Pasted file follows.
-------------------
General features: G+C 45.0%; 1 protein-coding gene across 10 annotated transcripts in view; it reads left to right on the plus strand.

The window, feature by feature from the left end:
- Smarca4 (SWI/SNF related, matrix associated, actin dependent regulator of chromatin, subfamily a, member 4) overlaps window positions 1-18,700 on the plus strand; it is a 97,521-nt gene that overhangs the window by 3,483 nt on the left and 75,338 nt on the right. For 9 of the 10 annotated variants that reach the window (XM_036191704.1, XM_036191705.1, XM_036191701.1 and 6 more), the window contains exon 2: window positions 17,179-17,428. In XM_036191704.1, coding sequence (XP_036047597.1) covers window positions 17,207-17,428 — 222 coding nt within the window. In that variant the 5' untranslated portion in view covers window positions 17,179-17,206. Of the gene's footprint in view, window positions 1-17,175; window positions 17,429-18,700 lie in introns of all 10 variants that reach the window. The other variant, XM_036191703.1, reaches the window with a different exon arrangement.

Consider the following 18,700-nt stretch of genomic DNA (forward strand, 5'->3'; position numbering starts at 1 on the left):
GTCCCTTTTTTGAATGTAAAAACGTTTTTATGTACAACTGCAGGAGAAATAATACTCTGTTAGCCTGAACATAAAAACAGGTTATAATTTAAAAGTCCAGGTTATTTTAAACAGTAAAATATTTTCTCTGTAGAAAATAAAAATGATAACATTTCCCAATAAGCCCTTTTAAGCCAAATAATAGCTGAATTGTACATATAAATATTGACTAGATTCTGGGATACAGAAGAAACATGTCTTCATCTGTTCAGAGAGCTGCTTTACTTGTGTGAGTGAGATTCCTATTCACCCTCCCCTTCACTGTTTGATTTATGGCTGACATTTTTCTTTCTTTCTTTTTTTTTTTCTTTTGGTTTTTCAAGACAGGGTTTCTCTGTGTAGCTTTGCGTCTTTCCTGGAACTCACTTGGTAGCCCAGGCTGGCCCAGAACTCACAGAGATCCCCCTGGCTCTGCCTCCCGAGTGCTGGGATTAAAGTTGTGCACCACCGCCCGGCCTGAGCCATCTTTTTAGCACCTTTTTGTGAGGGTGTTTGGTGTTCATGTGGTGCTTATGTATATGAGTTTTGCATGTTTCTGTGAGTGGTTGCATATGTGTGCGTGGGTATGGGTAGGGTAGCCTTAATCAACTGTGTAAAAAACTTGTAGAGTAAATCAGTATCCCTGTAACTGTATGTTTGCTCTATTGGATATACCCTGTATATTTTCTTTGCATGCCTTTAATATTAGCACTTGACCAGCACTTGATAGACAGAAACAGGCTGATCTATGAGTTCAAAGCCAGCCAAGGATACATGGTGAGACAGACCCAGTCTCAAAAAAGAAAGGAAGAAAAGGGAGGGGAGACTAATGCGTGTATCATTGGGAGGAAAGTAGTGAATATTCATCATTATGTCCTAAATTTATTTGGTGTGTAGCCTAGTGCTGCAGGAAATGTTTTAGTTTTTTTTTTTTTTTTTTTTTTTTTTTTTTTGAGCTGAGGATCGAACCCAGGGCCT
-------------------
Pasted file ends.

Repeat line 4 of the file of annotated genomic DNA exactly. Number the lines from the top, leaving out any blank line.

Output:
Consider the following 18,700-nt stretch of genomic DNA (forward strand, 5'->3'; position numbering starts at 1 on the left):